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incorrect lseek() when processing script ending in unterminated line


From: Stephane Chazelas
Subject: incorrect lseek() when processing script ending in unterminated line
Date: Wed, 21 Dec 2016 14:35:44 +0000
User-agent: Mutt/1.5.21 (2010-09-15)

Hello.

That was discovered at
http://unix.stackexchange.com/a/331884

Consider this script that modifies itself (and happens not to
end in a newline character):

$ printf %s 'printf "\necho %s\n" {1..10} >> $0' > script.sh; bash -x 
./script.sh
+ printf '\necho %s\n' 1 2 3 4 5 6 7 8 9 10
+ echo 1
1
+ echo 2
2
+ echo 3
3
+ echo 4
4
+ echo 5
5
+ echo 6
6
+ echo 7
7
+ echo 8
8
+ echo 9
9
+ echo 10
10

That's fine so far. Now, if I run an external command instead of
printf (like /usr/bin/printf):

$ printf %s '/usr/bin/printf "\necho %s\n" {1..10} >> $0' > script.sh; bash -x 
./script.sh
+ /usr/bin/printf '\necho %s\n' 1 2 3 4 5 6 7 8 9 10
+ ho 6
./script.sh: line 2: ho: command not found
+ echo 7
7
+ echo 8
8
+ echo 9
9
+ echo 10
10

Running bash under strace, we see:

read(255, "/usr/bin/printf \"\\necho %s\\n\" {1"..., 43) = 43
read(255, "", 43)                       = 0
brk(0x12c5000)                          = 0x12c5000
write(2, "+ /usr/bin/printf '\\necho %s\\n' "..., 53+ /usr/bin/printf '\necho 
%s\n' 1 2 3 4 5 6 7 8 9 10
) = 53
rt_sigprocmask(SIG_BLOCK, [INT CHLD], [], 8) = 0
lseek(255, 43, SEEK_CUR)                = 86

Note that it's a SEEK_CUR, not SEEK_SET above, so we seek 43
bytes past the end of the file.

In gdb breaking on that lseek():

(gdb) bt
#0  lseek64 () at ../sysdeps/unix/syscall-template.S:84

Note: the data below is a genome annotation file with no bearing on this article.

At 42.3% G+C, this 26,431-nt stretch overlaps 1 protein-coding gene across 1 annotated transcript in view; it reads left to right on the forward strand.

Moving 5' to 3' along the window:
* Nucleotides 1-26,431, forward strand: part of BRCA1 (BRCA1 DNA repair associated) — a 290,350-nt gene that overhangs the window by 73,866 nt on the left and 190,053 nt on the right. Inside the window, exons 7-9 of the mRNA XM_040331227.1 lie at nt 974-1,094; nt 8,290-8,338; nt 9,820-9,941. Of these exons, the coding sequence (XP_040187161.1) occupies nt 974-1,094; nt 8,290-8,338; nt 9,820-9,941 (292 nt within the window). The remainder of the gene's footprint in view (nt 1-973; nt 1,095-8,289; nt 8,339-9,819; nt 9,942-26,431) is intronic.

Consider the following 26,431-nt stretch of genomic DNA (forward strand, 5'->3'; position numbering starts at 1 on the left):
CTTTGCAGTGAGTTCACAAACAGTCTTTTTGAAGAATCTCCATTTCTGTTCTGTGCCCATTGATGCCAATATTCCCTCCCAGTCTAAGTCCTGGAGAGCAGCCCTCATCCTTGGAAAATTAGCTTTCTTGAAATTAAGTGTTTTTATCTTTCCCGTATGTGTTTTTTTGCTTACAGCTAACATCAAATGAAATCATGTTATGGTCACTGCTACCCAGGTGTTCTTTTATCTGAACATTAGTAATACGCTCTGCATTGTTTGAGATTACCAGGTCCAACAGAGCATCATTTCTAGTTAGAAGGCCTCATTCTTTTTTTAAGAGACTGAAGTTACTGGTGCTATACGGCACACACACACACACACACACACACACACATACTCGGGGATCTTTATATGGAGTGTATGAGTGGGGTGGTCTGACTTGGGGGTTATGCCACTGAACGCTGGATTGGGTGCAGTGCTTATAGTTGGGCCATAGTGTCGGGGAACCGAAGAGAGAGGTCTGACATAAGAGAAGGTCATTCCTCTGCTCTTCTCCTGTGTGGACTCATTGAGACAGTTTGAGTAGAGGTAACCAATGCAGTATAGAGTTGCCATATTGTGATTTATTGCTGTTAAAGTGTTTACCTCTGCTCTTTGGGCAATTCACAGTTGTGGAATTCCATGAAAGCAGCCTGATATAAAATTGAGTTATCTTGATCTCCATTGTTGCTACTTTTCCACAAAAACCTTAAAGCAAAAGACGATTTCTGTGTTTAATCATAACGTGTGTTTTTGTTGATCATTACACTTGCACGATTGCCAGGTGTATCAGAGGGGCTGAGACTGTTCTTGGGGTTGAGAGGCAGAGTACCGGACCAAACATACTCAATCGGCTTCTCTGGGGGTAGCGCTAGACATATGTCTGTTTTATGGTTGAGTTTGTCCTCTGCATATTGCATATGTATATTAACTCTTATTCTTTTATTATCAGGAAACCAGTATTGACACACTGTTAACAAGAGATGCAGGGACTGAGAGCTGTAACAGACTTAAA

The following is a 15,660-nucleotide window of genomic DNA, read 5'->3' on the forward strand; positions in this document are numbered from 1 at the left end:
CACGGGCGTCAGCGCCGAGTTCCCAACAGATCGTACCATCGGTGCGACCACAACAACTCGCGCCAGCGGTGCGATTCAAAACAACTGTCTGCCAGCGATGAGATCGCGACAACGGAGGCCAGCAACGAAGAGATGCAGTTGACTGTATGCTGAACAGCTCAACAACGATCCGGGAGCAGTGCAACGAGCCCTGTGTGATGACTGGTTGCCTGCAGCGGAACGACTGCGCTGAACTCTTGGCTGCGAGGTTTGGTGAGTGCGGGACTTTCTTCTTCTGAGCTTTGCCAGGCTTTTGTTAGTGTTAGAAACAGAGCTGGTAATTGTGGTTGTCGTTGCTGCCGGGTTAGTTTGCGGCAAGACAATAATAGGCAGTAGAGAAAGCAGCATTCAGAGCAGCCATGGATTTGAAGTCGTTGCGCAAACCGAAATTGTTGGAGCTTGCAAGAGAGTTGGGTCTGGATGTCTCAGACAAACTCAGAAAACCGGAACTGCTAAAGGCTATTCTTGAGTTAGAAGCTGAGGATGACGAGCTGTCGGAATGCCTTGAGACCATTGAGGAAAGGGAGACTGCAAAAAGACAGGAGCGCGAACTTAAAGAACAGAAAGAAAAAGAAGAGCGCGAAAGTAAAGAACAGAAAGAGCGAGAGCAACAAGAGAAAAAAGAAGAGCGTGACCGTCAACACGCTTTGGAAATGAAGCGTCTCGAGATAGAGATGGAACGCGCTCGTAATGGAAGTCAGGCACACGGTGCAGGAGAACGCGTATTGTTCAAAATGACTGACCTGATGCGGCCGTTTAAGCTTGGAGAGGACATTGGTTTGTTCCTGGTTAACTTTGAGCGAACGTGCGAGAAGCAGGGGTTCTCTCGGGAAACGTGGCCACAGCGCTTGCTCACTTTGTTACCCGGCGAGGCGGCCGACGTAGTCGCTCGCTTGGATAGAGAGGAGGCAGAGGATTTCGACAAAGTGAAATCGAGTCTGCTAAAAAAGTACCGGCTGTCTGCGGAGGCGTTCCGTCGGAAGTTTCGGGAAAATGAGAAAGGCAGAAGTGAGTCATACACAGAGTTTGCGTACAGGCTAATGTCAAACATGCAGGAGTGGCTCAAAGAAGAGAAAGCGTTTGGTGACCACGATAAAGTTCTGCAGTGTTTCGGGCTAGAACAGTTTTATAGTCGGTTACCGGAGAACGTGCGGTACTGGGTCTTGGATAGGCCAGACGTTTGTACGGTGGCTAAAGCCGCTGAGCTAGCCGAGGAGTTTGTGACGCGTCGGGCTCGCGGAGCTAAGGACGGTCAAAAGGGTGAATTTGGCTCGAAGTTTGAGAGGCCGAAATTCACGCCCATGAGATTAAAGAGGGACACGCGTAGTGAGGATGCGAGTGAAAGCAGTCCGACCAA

#1  0x00005555555c808f in sync_buffered_stream (bfd=<optimized out>) at 
input.c:554
#2  0x00005555555aeff8 in make_child (address@hidden "/usr/bin/printf \"\\necho 
%s\\n\" {1..10} >> $0", address@hidden)
    at jobs.c:1910
#3  0x0000555555599fcd in execute_disk_command (address@hidden, 
redirects=0x555555928b08,
    address@hidden "/usr/bin/printf \"\\necho %s\\n\" {1..10} >> $0", 
address@hidden, address@hidden,
    address@hidden, fds_to_close=0x555555928aa8, cmdflags=0) at 
execute_cmd.c:5232
#4  0x000055555559ac52 in execute_simple_command 
(simple_command=0x555555928a48, address@hidden, address@hidden, address@hidden,
    address@hidden) at execute_cmd.c:4429
#5  0x000055555559bcea in execute_command_internal (address@hidden, 
address@hidden, address@hidden,
    address@hidden, address@hidden) at execute_cmd.c:806
#6  0x000055555559dfa2 in execute_command (command=0x555555928a08) at 
execute_cmd.c:405
#7  0x0000555555585e30 in reader_loop () at eval.c:180
#8  0x00005555555848fa in main (argc=3, argv=0x7fffffffdb78, 
env=0x7fffffffdb98) at shell.c:792
(gdb) frame 1
#1  0x00005555555c808f in sync_buffered_stream (bfd=<optimized out>) at 
input.c:554
554         lseek (bp->b_fd, -chars_left, SEEK_CUR);
(gdb) p *bp
$1 = {b_fd = 255, b_buffer = 0x555555927f08 "", b_size = 43, b_used = 0, b_flag 
= 1, b_inputp = 43}

Here b_used < b_inputp which as far as I understand is not meant to happen.

That sync_buffered_stream is meant to seek back to where we're
meant to resume reading the script when we've read more than
needed, but here b_inputp > b_used would suggest we've processed
code that is passed what we've read. Or more likely b_used has
incorrectly been set to 0.

I stopped looking at that point.

-- 
Stephane



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